Monitoring peach harvest workers exposed to azinphosmethyl residues in Sutter County, California, 1991.
Schneider-F; Steenland-K; Hernandez-B; Wilson-B; Krieger-R; Spencer-J; Margetich-S
Environ Health Perspect 1994 Jun; 102(6-7):580-585
Field worker exposure to azinphosmethyl (86500) residues during peach harvest was evaluated via dermal dosimeters and urine and blood analyses. Workers entered orchards 51 days after pesticide application and worked in treated fields for ten of the next 17 days; measurements included foliar residues, urinary alkylphosphate metabolites, butyrylcholinesterase (BChE), acetylcholinesterase (AChE), and dermal residues. Dislodgeable foliar residues ranged from 0.82 to 1.72 micrograms per square centimeter over the three week study period. The mean daily dermal exposure for three consecutive monitoring days was approximately 32 milligrams. While BChE values of exposed harvesters were comparable to those of minimally exposed sorters, the exposed group had significantly lower AChE values in postexposure blood draws by three different testing methods; no significant differences were noted in preexposure blood draws. Exposed workers also experienced a 10 to 20% decrease in AChE values over the 3 week exposure period, while values increased or remained constant for sorters. Urinary metabolite excretion increased over sequential monitoring days in both sorters and harvesters. AChE was significantly inversely correlated with urinary phosphates. High correlations were observed between field and laboratory measurements of AChE. Findings were consistent with literature reports of an AChE, but not BChE, effect of azinphosmethyl.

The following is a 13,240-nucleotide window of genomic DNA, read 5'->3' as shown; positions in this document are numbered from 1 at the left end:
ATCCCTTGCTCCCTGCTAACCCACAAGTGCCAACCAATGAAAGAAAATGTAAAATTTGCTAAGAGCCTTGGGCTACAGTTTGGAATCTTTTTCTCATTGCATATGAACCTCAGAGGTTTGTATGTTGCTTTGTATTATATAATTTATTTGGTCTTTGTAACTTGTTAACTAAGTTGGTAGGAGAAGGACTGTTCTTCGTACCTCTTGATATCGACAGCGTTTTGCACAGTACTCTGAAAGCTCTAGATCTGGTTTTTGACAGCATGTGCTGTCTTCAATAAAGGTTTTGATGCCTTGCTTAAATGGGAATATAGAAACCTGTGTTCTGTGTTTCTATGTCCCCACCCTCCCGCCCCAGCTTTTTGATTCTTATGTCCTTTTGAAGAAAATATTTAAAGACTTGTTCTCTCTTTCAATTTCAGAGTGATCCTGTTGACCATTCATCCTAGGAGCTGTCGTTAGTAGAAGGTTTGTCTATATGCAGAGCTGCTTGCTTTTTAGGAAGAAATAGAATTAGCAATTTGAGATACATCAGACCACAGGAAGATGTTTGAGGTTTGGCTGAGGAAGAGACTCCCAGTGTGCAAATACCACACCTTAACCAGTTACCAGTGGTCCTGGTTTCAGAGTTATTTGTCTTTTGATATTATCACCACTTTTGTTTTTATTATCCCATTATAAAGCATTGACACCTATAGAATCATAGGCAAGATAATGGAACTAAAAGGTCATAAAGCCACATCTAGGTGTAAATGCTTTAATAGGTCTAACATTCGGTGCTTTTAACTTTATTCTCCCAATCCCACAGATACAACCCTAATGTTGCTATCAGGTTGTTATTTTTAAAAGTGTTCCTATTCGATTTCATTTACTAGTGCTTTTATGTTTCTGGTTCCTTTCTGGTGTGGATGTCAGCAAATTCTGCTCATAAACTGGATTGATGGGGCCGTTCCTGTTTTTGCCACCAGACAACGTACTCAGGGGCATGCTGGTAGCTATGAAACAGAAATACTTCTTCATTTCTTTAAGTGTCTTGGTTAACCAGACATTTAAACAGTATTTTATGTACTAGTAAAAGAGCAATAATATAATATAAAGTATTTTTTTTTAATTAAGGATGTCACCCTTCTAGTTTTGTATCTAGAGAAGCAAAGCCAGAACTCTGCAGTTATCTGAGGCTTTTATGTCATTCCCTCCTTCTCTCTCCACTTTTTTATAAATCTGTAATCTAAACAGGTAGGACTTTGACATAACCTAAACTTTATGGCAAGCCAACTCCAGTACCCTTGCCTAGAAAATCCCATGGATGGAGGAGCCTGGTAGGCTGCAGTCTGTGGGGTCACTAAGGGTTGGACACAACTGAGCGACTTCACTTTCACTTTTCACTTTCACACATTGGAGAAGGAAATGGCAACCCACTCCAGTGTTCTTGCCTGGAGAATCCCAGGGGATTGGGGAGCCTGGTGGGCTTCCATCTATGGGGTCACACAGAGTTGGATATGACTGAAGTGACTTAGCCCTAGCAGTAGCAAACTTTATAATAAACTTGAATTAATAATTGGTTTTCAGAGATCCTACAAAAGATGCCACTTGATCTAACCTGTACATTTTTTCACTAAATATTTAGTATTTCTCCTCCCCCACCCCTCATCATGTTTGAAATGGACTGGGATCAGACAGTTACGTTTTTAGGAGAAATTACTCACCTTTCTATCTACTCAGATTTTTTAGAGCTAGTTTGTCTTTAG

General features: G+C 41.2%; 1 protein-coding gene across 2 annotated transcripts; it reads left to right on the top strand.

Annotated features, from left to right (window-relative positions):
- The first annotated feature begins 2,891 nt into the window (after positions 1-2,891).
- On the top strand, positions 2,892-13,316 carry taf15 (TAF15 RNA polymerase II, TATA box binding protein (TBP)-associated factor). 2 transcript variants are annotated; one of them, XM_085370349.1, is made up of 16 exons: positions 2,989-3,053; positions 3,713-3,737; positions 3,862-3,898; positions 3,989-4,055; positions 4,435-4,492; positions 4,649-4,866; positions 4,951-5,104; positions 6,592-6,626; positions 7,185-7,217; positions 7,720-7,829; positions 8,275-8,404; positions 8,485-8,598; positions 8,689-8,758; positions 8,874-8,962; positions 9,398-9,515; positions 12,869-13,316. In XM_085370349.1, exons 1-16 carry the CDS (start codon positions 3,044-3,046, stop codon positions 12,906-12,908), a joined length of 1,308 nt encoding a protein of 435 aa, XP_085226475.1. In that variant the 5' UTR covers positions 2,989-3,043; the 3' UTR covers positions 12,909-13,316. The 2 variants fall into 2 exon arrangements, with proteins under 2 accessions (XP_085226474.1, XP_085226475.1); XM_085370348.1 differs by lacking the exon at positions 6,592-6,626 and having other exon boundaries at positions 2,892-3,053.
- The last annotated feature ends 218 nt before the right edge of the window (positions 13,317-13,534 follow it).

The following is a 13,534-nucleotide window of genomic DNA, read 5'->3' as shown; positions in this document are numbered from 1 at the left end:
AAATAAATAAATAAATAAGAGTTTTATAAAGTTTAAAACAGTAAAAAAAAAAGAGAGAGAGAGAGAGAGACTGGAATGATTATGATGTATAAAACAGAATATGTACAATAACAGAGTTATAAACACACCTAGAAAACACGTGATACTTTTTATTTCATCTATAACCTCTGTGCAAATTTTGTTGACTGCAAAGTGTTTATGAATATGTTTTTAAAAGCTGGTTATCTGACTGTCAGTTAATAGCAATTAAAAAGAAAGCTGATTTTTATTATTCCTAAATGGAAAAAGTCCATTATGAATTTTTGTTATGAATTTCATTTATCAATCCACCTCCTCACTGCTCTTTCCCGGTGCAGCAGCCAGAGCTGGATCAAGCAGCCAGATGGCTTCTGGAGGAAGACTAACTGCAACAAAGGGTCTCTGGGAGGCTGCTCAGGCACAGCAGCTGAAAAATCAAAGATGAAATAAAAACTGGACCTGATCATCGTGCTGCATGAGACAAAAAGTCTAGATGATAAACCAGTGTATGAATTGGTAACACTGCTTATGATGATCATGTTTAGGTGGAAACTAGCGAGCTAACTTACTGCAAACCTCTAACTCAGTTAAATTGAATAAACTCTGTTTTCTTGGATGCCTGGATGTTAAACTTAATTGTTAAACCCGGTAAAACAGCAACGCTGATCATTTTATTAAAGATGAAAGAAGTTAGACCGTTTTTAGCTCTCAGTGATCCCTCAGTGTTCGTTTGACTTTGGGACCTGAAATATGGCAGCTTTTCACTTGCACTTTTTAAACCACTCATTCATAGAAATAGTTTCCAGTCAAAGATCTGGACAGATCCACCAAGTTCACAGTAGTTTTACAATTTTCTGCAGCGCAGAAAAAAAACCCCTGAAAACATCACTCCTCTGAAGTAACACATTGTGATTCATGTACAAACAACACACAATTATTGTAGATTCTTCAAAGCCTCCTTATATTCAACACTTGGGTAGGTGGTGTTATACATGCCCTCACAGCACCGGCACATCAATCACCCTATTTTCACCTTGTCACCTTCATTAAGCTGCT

NIOSH-Author; Occupational-exposure; Agricultural-workers; Skin-exposure; Biological-monitoring; Pesticide-residues; Urinalysis; Blood-analysis; Cholinesterase-inhibitors
Environmental Health Perspectives